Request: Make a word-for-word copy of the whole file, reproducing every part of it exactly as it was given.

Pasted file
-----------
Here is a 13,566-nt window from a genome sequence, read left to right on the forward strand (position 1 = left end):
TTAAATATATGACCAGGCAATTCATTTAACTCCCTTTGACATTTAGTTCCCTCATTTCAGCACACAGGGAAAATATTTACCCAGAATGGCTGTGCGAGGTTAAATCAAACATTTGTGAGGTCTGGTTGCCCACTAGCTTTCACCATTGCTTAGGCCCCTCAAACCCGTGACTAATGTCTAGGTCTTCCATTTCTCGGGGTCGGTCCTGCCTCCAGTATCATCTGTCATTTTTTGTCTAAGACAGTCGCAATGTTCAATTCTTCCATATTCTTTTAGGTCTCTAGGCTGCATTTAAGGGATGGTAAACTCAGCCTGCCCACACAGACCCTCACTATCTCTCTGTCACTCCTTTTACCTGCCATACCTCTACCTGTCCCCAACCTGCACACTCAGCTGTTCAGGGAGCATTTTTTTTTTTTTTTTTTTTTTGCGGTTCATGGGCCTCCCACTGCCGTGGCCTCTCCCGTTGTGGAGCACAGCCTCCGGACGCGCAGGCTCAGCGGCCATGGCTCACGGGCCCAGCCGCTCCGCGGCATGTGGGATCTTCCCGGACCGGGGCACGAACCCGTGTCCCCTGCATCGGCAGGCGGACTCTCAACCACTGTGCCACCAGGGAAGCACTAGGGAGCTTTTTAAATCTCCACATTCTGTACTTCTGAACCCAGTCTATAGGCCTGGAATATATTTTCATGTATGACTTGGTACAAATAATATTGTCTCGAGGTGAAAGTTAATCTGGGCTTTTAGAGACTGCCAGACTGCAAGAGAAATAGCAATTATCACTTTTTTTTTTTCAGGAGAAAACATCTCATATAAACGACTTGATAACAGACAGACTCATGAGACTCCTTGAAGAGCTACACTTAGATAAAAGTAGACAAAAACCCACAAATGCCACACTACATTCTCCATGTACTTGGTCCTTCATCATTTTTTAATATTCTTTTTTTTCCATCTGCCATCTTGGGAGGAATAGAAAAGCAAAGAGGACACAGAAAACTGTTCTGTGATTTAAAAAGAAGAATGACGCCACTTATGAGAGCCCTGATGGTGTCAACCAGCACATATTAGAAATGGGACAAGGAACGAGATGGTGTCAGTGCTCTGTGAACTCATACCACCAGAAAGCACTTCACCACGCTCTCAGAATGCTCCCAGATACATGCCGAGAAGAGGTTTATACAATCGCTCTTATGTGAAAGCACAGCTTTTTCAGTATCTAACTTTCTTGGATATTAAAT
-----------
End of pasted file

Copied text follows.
Here is a 13,566-nt window from a genome sequence, read left to right on the forward strand (position 1 = left end):
TTAAATATATGACCAGGCAATTCATTTAACTCCCTTTGACATTTAGTTCCCTCATTTCAGCACACAGGGAAAATATTTACCCAGAATGGCTGTGCGAGGTTAAATCAAACATTTGTGAGGTCTGGTTGCCCACTAGCTTTCACCATTGCTTAGGCCCCTCAAACCCGTGACTAATGTCTAGGTCTTCCATTTCTCGGGGTCGGTCCTGCCTCCAGTATCATCTGTCATTTTTTGTCTAAGACAGTCGCAATGTTCAATTCTTCCATATTCTTTTAGGTCTCTAGGCTGCATTTAAGGGATGGTAAACTCAGCCTGCCCACACAGACCCTCACTATCTCTCTGTCACTCCTTTTACCTGCCATACCTCTACCTGTCCCCAACCTGCACACTCAGCTGTTCAGGGAGCATTTTTTTTTTTTTTTTTTTTTTGCGGTTCATGGGCCTCCCACTGCCGTGGCCTCTCCCGTTGTGGAGCACAGCCTCCGGACGCGCAGGCTCAGCGGCCATGGCTCACGGGCCCAGCCGCTCCGCGGCATGTGGGATCTTCCCGGACCGGGGCACGAACCCGTGTCCCCTGCATCGGCAGGCGGACTCTCAACCACTGTGCCACCAGGGAAGCACTAGGGAGCTTTTTAAATCTCCACATTCTGTACTTCTGAACCCAGTCTATAGGCCTGGAATATATTTTCATGTATGACTTGGTACAAATAATATTGTCTCGAGGTGAAAGTTAATCTGGGCTTTTAGAGACTGCCAGACTGCAAGAGAAATAGCAATTATCACTTTTTTTTTTTCAGGAGAAAACATCTCATATAAACGACTTGATAACAGACAGACTCATGAGACTCCTTGAAGAGCTACACTTAGATAAAAGTAGACAAAAACCCACAAATGCCACACTACATTCTCCATGTACTTGGTCCTTCATCATTTTTTAATATTCTTTTTTTTCCATCTGCCATCTTGGGAGGAATAGAAAAGCAAAGAGGACACAGAAAACTGTTCTGTGATTTAAAAAGAAGAATGACGCCACTTATGAGAGCCCTGATGGTGTCAACCAGCACATATTAGAAATGGGACAAGGAACGAGATGGTGTCAGTGCTCTGTGAACTCATACCACCAGAAAGCACTTCACCACGCTCTCAGAATGCTCCCAGATACATGCCGAGAAGAGGTTTATACAATCGCTCTTATGTGAAAGCACAGCTTTTTCAGTATCTAACTTTCTTGGATATTAAAT